Friday, April 22, 2011

A 1/2 Dozen for William Lychack

A 1/2 Dozen with William Lychack

who has some brutal writerly advice

5 Anti-Rules for Handling Criticism

and some blackbelt wisdom on
mystery of why we keep showing up
to the writing desk
as well as to our own lives.

What’s your advice to someone who’s fallen in love with a writer?

All right. How about I turn this over to my wife, Betty, as she’s the long-suffering soul who has fallen in love with, borne the brunt of me and my writerly self:

“Run for the hills!! You’re crazy!! They’re too difficult!! Too self-absorbed!! Too selfish!! Seriously, think twice if you can! And, if you can’t, then have a strong sense of yourself. In order to stay with a writer (or anyone, really), you need real personal strength, your own set of occupational or professional passions, as well as a vision for how to balance family and work and finances and all the rest of it. Bill and I have been married more than 15 years, and there’s not a day I don’t curse him for some reason, just as there’s not a day I don’t enjoy the ride and privilege of being with someone who is passionate about what he does, who strives to listen to the quiet internal voices, and who battles the war between loving what he does and being consumed by it. ”

Writing Tip #17 for Aspiring Writers – or #47 or #2. Your pick.

Writing Tip #2 for Aspiring Writers: STOP ASPIRING. Seriously, enough with the aspiring, just start being a writer and stop worrying about everything concerning your own anxious vanity. Learn that it’s all about caring. You need to care so much that you don’t care if anyone else cares. Which might make them care. Or might make you secretly care if they care. And might make you do everything in your power to get them to care. The writer and editor William Maxwell once gave me the following advice: “Try to listen to your feelings as you would to the sound in a sea shell, and then put them down on paper.” That seems the kind of perfect, direct, and useful counsel that an aspiring writer (such as myself) might ignore for a good decade. And one ignores it for good reason—it’s difficult work—but your real job is to care enough to say what you feel about the world.

Pep talk (or bootie-kicking) for the downhearted writer. Let fly.

Quit. Nobody wants your stories. Everything you ever write will be rejected. (They don’t call it a submission for nothing.) So, really, just give up now. Go be a “normal” person. Make a living helping people or doing something useful in the world. I mean it, if you can quit right now you should quit. If there’s anything anyone can say that steers you away from writing, listen and let yourself be steered away. But if writing is the way that helps you make sense of the world, if you find a kind of well-being in trying to touch bottom with emotions and feelings and thoughts, then stop feeling sorry for yourself and trust the process and get out of your own way, get a good night of sleep, start again in the morning.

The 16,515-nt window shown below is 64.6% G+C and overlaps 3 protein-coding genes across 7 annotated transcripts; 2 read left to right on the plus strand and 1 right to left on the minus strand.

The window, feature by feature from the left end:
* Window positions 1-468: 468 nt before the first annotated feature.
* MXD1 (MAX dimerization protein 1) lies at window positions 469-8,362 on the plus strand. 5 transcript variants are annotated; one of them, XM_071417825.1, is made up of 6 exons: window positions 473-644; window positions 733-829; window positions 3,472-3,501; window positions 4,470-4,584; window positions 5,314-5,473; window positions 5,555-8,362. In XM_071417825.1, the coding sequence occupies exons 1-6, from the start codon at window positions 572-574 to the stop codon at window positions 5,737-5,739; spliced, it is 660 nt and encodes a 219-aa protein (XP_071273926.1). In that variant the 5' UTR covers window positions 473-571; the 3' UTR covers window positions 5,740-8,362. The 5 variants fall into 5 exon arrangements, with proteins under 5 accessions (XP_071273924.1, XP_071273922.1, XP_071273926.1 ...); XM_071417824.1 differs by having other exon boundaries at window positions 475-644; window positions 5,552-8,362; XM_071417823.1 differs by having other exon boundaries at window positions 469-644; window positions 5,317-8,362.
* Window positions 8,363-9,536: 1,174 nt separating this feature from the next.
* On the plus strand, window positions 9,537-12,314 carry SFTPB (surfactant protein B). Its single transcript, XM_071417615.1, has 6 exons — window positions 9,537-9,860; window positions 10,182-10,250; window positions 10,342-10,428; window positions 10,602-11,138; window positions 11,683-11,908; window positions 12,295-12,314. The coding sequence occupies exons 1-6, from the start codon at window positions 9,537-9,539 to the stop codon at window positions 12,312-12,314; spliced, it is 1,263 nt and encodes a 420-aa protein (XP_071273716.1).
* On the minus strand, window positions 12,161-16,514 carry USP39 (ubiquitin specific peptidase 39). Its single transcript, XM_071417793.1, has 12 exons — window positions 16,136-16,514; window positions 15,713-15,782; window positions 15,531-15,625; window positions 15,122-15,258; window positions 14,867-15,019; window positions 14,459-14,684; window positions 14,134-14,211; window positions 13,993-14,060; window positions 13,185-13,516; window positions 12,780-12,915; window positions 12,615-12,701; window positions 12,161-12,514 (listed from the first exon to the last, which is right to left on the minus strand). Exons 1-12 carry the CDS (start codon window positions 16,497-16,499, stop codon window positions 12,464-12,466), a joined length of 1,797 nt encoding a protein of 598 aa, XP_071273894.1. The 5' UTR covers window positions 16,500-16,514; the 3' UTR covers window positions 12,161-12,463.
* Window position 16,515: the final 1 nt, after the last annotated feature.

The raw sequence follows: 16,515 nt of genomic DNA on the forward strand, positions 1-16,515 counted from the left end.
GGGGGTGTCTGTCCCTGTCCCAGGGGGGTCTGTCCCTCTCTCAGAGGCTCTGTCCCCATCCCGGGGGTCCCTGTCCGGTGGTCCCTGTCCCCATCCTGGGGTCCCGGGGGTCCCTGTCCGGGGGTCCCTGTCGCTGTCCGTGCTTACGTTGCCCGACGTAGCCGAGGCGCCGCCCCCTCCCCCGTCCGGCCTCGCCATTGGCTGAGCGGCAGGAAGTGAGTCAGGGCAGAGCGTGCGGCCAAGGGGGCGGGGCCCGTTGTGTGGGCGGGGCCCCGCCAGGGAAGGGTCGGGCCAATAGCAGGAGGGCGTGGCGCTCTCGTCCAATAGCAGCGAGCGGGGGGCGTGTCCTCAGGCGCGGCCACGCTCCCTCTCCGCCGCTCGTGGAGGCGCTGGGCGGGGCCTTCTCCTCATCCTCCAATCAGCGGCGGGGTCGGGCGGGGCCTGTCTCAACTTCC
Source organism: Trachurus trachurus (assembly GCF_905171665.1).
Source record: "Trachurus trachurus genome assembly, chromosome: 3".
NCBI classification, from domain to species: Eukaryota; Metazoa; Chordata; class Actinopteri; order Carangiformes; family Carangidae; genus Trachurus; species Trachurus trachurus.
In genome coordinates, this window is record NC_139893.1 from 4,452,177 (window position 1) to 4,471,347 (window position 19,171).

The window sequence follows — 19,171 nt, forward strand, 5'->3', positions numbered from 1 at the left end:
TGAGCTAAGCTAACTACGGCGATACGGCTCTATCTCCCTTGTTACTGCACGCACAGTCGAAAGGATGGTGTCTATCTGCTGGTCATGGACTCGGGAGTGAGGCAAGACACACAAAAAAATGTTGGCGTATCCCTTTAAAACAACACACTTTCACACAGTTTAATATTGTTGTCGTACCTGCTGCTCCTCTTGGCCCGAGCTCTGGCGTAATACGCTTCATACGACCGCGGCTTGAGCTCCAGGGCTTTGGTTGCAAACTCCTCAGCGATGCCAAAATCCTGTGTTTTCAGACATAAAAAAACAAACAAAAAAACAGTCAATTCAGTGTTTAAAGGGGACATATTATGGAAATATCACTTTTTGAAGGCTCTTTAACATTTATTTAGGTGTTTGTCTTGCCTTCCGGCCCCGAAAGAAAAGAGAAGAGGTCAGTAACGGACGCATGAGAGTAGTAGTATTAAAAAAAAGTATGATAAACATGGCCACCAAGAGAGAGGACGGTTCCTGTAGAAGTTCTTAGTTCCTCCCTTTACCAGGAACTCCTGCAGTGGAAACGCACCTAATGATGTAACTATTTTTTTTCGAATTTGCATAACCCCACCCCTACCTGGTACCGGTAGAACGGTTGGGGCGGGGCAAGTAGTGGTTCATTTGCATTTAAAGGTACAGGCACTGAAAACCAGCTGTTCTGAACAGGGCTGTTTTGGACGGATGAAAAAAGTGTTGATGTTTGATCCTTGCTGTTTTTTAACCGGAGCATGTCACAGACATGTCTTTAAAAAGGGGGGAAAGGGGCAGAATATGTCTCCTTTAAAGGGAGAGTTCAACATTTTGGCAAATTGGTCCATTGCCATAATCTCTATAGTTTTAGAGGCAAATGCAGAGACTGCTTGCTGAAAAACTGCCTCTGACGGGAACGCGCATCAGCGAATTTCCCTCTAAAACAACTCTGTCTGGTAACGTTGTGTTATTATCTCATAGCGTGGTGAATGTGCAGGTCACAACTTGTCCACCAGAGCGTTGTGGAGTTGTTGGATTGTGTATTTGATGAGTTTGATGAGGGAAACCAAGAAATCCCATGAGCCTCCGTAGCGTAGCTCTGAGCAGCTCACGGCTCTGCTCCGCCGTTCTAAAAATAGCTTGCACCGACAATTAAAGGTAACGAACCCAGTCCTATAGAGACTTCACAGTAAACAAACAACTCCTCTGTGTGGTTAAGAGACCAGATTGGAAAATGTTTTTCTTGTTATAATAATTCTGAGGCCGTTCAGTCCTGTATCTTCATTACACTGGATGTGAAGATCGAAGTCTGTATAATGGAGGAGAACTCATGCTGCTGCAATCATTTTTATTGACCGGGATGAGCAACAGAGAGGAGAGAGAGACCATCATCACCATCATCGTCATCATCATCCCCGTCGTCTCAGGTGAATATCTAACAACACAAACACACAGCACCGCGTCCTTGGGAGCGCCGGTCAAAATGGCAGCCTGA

Criticism. It’s part of the territory. How do you handle it? Is this the way you’ve always handled it?

I care about criticism on an economic, practical, why-can’t-I-be-loved-by-everyone level, but I truly don’t follow book reviews the way I used to. So little of it feels necessary or mission-critical to me. But, since you asked, I’d like to share five anti-rules or coping mechanisms for criticism:

1) Invoke The Dude from The Big Lebowski. Remind yourself that you’re just a dude trying to get along in the world. And should you stumble across some dismissive or snarky or half-assed review of your book, you might be well served to invoke The Dude and say, “Yeah, well, you know, that's just like your opinion, man.”

2) Remember what Charles Baxter once told me after I mentioned a bad review of my novel to him, “Well, Bill, you put your face out there it’s gonna get slapped.”